That elusive progress
As I end the year 2023, I look back at the countries I visited after the lockdown and travel bans. Generally, I do not entertain envy and I genuinely feel good if someone succeeds, especially if that someone is a good person. However, I must admit that during and after each visit I made to another country this year, I really felt envious. I still felt happy for them but I also felt sad for our own country. Why is progress so elusive to us?
I am not going to say that nothing has improved in our country but I believe that we could do a lot more because every Filipino deserves more and is capable of doing more.
Back in April, our family visited four countries namely Denmark, Iceland, Sweden and Netherlands. All four countries are in the top 10 happiest countries in the world. If you want to know why, click “Lessons from the happiest countries in the world.”
My next trip was with a childhood friend to celebrate our 50 years of friendship in June in Singapore. The feeling of envy was stronger here because it’s closer to home and I couldn’t help but imagine where we could be now if we were also blessed with a leader that worked for the common good back in the 1960s, or at least put our act together after we toppled the dictatorship.
My last trip was with my husband and a big group of top performers of a company he consults with. I was really looking forward to the original Holy Land Tour with Dubai as stop-over but because of the war, Holy Land was replaced with Abu Dhabi, the capital of the United Arab Emirates (UAE). I was pleasantly surprised to have enjoyed the trip with a new perspective on the Arab Emirates. How I wish the Philippines could be closer to them in progress, especially after our tour guide showed us the before and after photos of these progressive cities – they were almost barren lands in 2000! I realized, “Oh my! All my kids were already born when they started their frenetic construction of the tallest, biggest, most expensive, and all the Guinness-World-Record-worthy structures they could build!”
All these countries – Denmark, Iceland, Sweden, Netherlands, Singapore, Dubai and Abu Dhabi – seem to be taking care of their citizens. Their needs are provided for by the government and these are beyond the basic ones. I did not see a single mendicant in these places. Back home, we see different forms of it from outright begging to selling sampaguitas or cleaning of car windshield along EDSA. Cleanliness is the norm in public places in these seven countries. Back home, you see piles of trash along the streets and public toilets that will make you think twice before using them. And yet, I will always prefer the smiles, warmth and kind customer service I get in the Philippines.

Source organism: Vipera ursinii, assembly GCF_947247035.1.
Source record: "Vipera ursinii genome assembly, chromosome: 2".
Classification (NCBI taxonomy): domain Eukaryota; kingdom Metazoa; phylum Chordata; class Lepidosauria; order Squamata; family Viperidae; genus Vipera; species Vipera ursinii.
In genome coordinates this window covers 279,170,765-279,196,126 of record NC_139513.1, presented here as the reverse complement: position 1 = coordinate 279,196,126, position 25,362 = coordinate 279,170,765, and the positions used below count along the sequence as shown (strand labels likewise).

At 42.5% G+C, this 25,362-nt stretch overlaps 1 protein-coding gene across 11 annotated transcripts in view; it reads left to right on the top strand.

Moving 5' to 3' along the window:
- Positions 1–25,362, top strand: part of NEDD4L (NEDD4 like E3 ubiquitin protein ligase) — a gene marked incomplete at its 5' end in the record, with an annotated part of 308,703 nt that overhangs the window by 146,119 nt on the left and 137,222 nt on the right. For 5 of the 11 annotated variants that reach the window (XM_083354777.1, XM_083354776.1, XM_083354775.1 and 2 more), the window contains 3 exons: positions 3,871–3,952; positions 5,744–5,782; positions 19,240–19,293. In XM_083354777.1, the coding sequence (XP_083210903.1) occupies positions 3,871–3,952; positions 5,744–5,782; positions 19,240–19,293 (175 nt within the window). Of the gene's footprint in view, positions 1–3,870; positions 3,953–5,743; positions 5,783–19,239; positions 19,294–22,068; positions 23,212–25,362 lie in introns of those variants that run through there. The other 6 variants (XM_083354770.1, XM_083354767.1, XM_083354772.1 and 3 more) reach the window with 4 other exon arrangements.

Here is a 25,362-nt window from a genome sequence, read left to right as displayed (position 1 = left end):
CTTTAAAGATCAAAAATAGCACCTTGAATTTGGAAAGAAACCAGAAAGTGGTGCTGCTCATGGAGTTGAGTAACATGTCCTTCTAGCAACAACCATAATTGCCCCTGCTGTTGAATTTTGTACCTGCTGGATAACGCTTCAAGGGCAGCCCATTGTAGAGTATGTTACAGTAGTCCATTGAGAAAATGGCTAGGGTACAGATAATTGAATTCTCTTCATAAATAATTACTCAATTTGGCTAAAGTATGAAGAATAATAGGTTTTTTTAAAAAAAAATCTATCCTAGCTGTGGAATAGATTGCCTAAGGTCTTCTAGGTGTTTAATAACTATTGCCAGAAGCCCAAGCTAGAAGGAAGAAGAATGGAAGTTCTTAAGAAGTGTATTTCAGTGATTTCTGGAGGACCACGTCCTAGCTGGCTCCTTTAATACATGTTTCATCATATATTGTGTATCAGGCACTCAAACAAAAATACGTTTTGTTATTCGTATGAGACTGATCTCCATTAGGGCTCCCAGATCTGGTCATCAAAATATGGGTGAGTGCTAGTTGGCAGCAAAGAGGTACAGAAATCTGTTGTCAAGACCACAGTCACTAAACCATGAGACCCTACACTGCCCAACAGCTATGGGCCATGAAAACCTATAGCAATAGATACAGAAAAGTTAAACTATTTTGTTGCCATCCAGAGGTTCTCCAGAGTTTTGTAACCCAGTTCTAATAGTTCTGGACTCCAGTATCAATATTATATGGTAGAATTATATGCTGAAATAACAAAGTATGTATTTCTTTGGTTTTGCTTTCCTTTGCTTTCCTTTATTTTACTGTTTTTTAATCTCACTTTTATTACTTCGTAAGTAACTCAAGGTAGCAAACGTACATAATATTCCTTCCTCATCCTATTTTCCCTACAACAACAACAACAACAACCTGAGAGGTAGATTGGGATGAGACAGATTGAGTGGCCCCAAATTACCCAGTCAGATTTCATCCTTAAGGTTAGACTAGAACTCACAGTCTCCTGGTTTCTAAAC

So what is causing our chronic poverty and very slow pace of progress? Is it our form or government? Is it our cultural mindset (puede na, bahala na)? When I checked the form of government in the seven places I visited this year, I found out that most of them have monarchies. Denmark, Sweden, Netherlands, Dubai and Abu Dhabi still have to this day, while Iceland got rid of it in 1944. Singapore never had.
Does democracy work in our country? We had an interesting conversation with our tour guide who attested that there’s no corruption in Dubai and Abu Dhabi. Crime rate is almost zero that’s why they are considered the safest cities in the world. I am not going to the details of how corruption is defined here but it may be safe to say that since the monarchy seems to own everything, why should they “steal” from their coffers, it’s like stealing from yourself.
I am not suggesting that we should have a monarchy, but I sometimes think of the possibility that no matter how much we value the freedom of choice, we subconsciously want to be told what to do. And I think this is the reason why even if we do not have a monarchy in our country, we allow political dynasties to proliferate because of that subconscious need to be subjugated by leaders on a continuous basis.
There is also the reality that six years (although this is too long for a bad leader) is too short for a good one. The reason why Dubai and Abu Dhabi started building mega structures years ago was that they knew that they couldn’t count on just their oil as their main source of revenues. Today, they have successfully made tourism their number one earner. They could plan ahead for decades because they know that their programs will not be scrapped after six years.
So what do we do given our form of government with a presidential lifespan of six years? We have to go back to structures, to build strong ones that cannot be easily changed at the whim of the incumbent. And maybe, what we really need to cultivate and ingrain in all of us is a sense of ownership in this country. When you litter, it’s like littering in your own home. When you steal from the government or your office, you’re taking away some steps towards progress.
In our own homes, we can practice setting up structures that will make it easier for our family members to make the right choices - to save, invest, CLAYGO (Clean As You Go), have other sources of income for diversification, etc.
The year is about to end, let’s take time to assess what we can do with what is within our control and circle of influence, so that progress will not be elusive but easily attainable for everyone.
1. Join me on another insightful discussion about empowering your children to have a high FQ on FQ Mom Youtube Channel with my son Enrique Fres Fausto. Click here.
2. If you want to know where you are in your FQ journey. Click here.
3. If you want to know your FQ, buy our books. Click here.